The UAE At The 2018 Venice Architecture Biennale

venice architecture biennale
Courtesy of National Pavilion UAE – La Biennale di Venezia
A bird’s-eye view of Al Satwa, one of Dubai’s human scale neighbourhoods, contrasted by a corridor of “bigness” in the background
The 16th Venice Architecture Biennale, led by Yvonne Farrell and Shelley McNamara, follows a theme of 'Freespace', which the UAE is responding to by exploring the interplay of architecture and social life across four urban landscapes

The overarching theme Freespace encourages participants of the 16th Venice Architecture Biennale to tackle a diverse set of interpretations – from humanity’s relationship to the environment through to religion. Commissioned by the Salama bint Hamdan Al Nahyan Foundation and supported by the UAE Ministry of Culture and Knowledge Development, the UAE National Pavilion will be curated by Dr Khaled Alawadi, Emirati architect and urban planner, and Assistant Professor of Sustainable Urbanism at Abu Dhabi’s Masdar Institute. Entitled Lifescapes: Beyond Bigness, it will explore architecture and social life in four different Emirati urban landscapes. “Lifescapes Beyond Bigness is in many ways a continuation of some themes from Transformations: The Emirati National House, the UAE National Pavilion’s 2016 exhibition,” says Alawadi. “The exhibitions share a focus on exploring how people really live with the built environment in the UAE and adapt their surroundings to the needs of everyday life. They highlight human-scale landscapes that are often overlooked and under celebrated, but which are an important element of the UAE’s architectural heritage – the National Pavilion offers us the opportunity to share these untold stories with the world.”

Lifescapes Beyond Bigness will consider the relationship between built environments and everyday life. “Looking beyond the monumental scale of much of the country’s most iconic architecture, Lifescapes Beyond Bigness focuses on the simplicity of life in the UAE’s hidden urban pockets,” explains Alawadi. “My team and I have carried out in-depth research into four urban typologies that we see as ‘human-scale’ landscapes; the exhibition explores how the built environment interplays with the daily life of diverse UAE communities living in these vibrant areas.” It will examine residential neighbourhoods of Satwa and Al Shorta in Dubai, and Baniyas in Abu Dhabi; street and alleyway networks in Deira and Bur Dubai, and Downtown Abu Dhabi; urban blocks such as Al Zahya, Al Danah, Al Dhafrah, and Abu Dhabi’s Al Zaab; and natural spaces including Al Mutaredh Oasis and Jebel Hafeet in Al Ain. Through spatial mapping and observational techniques to document and collate the physical charateritstics, morphology and social rhythm of the four distinct zones, the exhibition will present photographs, typological maps, behavioural data graphs, architectural drawings, case studies and 3D models.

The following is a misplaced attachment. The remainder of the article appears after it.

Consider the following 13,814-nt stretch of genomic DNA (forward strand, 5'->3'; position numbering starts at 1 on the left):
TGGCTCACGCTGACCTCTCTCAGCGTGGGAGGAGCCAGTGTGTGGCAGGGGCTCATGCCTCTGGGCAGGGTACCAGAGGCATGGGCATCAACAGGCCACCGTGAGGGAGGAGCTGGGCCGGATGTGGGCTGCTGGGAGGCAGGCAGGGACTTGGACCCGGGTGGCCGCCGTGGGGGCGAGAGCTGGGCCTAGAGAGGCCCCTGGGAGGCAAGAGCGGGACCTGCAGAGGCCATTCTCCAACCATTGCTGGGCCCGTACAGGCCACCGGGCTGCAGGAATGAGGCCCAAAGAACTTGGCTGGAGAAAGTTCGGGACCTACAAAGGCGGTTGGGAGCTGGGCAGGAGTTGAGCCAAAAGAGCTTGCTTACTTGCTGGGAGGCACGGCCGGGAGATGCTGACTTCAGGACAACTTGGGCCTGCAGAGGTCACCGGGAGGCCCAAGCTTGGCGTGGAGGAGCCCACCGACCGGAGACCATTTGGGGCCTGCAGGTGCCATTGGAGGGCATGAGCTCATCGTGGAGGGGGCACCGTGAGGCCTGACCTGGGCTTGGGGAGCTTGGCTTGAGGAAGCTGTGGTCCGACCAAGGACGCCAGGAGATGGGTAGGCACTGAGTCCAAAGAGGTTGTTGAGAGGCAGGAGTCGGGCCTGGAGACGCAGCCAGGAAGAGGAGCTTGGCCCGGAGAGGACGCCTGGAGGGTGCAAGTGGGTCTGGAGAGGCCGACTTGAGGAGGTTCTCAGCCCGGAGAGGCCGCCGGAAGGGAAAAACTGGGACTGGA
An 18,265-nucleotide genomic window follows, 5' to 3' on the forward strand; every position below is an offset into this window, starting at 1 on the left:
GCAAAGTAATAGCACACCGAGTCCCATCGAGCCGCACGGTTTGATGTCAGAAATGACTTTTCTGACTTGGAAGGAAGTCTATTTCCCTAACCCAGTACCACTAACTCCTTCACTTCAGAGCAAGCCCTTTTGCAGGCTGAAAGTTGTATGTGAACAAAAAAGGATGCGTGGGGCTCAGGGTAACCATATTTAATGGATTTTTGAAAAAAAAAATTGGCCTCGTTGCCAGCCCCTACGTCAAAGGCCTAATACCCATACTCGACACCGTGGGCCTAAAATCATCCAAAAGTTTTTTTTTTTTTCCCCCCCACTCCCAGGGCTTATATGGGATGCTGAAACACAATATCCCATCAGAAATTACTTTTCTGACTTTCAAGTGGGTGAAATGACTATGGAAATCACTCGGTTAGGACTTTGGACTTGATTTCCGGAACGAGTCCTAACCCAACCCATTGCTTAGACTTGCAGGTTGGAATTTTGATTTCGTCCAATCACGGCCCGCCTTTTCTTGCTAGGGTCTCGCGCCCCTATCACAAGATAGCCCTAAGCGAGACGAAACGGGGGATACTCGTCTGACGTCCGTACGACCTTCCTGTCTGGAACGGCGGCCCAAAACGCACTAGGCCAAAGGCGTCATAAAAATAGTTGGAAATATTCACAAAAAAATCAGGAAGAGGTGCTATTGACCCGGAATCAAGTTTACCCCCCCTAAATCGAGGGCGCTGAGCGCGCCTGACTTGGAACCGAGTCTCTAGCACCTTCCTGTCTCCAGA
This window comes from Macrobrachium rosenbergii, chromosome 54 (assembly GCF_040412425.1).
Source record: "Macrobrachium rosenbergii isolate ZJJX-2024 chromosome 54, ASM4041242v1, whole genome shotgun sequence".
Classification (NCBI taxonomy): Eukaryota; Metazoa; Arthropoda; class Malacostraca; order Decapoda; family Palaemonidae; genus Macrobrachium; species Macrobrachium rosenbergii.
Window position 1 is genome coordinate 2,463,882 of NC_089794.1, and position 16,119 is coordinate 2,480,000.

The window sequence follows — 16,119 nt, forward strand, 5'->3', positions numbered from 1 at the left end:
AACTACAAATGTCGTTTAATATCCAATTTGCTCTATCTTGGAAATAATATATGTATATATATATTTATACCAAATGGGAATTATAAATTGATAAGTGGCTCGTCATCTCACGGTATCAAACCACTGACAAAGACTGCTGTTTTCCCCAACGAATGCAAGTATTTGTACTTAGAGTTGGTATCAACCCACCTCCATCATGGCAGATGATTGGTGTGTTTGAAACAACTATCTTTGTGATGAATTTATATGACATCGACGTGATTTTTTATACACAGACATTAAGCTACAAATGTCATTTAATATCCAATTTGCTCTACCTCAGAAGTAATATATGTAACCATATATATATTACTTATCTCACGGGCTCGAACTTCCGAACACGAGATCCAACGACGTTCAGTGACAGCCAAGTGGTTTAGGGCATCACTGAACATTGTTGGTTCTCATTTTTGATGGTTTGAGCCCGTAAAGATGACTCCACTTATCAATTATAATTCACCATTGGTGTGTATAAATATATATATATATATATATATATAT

There will also be a special publication featuring the research and essays from eight scholars and professionals, where each chapter begins with a theoretical introduction to the subjects followed by case studies. “The accompanying publication has allowed me to reflect on the importance of human scale in urban design on a broader level,” says Alawadi. “In conjunction with the exhibition, it tells an eloquent and inspiring narrative of the Emirates’ unique form of urbanism. With the architectural history of the UAE still being formed, I hope that Lifescapes Beyond Bigness will form an important contribution to the theory and practice of architectural planning in the region, renewing the focus on putting community, livability and happiness at the centre of urban design.”

The biennale will run 24 May-25 November 2018 in Venice, where visitors will be able to visit the two C-shaped enclosures that constitute the UAE’s main exhibition. Constructed out of steel bars, it will feature the research material as well as a mosaic of 3D models of the four typologies.


Labiennale.org/en/architecture/2018

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venice architecture biennale
Courtesy of National Pavilion UAE – La Biennale di Venezia
A bird’s-eye view of Al Satwa, one of Dubai’s human scale neighbourhoods, contrasted by a corridor of “bigness” in the background